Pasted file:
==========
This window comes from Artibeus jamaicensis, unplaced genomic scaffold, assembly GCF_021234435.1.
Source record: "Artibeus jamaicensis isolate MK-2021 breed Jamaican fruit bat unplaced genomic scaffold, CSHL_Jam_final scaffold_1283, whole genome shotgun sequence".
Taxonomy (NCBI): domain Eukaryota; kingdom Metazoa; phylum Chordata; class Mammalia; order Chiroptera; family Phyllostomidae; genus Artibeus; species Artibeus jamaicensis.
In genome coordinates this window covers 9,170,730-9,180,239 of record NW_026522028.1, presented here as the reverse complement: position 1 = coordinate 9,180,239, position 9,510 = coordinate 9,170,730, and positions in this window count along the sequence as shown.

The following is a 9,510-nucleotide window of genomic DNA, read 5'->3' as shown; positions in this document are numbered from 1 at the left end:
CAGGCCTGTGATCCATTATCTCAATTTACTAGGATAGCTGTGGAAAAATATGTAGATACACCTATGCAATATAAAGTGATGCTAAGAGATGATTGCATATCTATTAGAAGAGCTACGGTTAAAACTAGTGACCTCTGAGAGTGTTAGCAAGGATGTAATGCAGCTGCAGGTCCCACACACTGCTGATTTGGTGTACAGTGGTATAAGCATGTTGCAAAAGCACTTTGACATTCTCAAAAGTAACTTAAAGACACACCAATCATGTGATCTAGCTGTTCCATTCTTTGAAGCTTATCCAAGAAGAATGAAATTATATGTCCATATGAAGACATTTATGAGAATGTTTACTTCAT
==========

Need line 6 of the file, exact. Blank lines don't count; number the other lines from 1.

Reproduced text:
CAGGCCTGTGATCCATTATCTCAATTTACTAGGATAGCTGTGGAAAAATATGTAGATACACCTATGCAATATAAAGTGATGCTAAGAGATGATTGCATATCTATTAGAAGAGCTACGGTTAAAACTAGTGACCTCTGAGAGTGTTAGCAAGGATGTAATGCAGCTGCAGGTCCCACACACTGCTGATTTGGTGTACAGTGGTATAAGCATGTTGCAAAAGCACTTTGACATTCTCAAAAGTAACTTAAAGACACACCAATCATGTGATCTAGCTGTTCCATTCTTTGAAGCTTATCCAAGAAGAATGAAATTATATGTCCATATGAAGACATTTATGAGAATGTTTACTTCAT